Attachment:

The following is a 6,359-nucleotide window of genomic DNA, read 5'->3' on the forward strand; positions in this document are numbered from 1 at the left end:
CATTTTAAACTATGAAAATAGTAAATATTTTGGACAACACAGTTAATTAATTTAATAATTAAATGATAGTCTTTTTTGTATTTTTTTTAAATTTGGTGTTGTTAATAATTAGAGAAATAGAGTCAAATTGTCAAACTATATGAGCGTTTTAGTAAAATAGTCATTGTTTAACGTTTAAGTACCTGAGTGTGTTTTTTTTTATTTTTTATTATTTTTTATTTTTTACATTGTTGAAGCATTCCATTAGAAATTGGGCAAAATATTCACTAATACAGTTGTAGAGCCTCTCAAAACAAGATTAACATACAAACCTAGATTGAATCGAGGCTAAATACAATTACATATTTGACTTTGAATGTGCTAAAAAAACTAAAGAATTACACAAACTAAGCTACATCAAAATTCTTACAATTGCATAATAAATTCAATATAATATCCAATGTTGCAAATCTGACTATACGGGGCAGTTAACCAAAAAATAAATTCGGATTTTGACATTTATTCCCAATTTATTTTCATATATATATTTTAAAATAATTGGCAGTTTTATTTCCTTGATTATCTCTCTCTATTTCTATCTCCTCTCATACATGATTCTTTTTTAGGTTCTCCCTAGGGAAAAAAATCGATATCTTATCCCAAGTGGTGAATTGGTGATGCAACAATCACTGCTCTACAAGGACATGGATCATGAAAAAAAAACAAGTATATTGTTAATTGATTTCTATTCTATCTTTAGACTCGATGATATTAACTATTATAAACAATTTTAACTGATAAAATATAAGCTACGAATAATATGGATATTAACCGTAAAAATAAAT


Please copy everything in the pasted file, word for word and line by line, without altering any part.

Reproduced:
The following is a 6,359-nucleotide window of genomic DNA, read 5'->3' on the forward strand; positions in this document are numbered from 1 at the left end:
CATTTTAAACTATGAAAATAGTAAATATTTTGGACAACACAGTTAATTAATTTAATAATTAAATGATAGTCTTTTTTGTATTTTTTTTAAATTTGGTGTTGTTAATAATTAGAGAAATAGAGTCAAATTGTCAAACTATATGAGCGTTTTAGTAAAATAGTCATTGTTTAACGTTTAAGTACCTGAGTGTGTTTTTTTTTATTTTTTATTATTTTTTATTTTTTACATTGTTGAAGCATTCCATTAGAAATTGGGCAAAATATTCACTAATACAGTTGTAGAGCCTCTCAAAACAAGATTAACATACAAACCTAGATTGAATCGAGGCTAAATACAATTACATATTTGACTTTGAATGTGCTAAAAAAACTAAAGAATTACACAAACTAAGCTACATCAAAATTCTTACAATTGCATAATAAATTCAATATAATATCCAATGTTGCAAATCTGACTATACGGGGCAGTTAACCAAAAAATAAATTCGGATTTTGACATTTATTCCCAATTTATTTTCATATATATATTTTAAAATAATTGGCAGTTTTATTTCCTTGATTATCTCTCTCTATTTCTATCTCCTCTCATACATGATTCTTTTTTAGGTTCTCCCTAGGGAAAAAAATCGATATCTTATCCCAAGTGGTGAATTGGTGATGCAACAATCACTGCTCTACAAGGACATGGATCATGAAAAAAAAACAAGTATATTGTTAATTGATTTCTATTCTATCTTTAGACTCGATGATATTAACTATTATAAACAATTTTAACTGATAAAATATAAGCTACGAATAATATGGATATTAACCGTAAAAATAAAT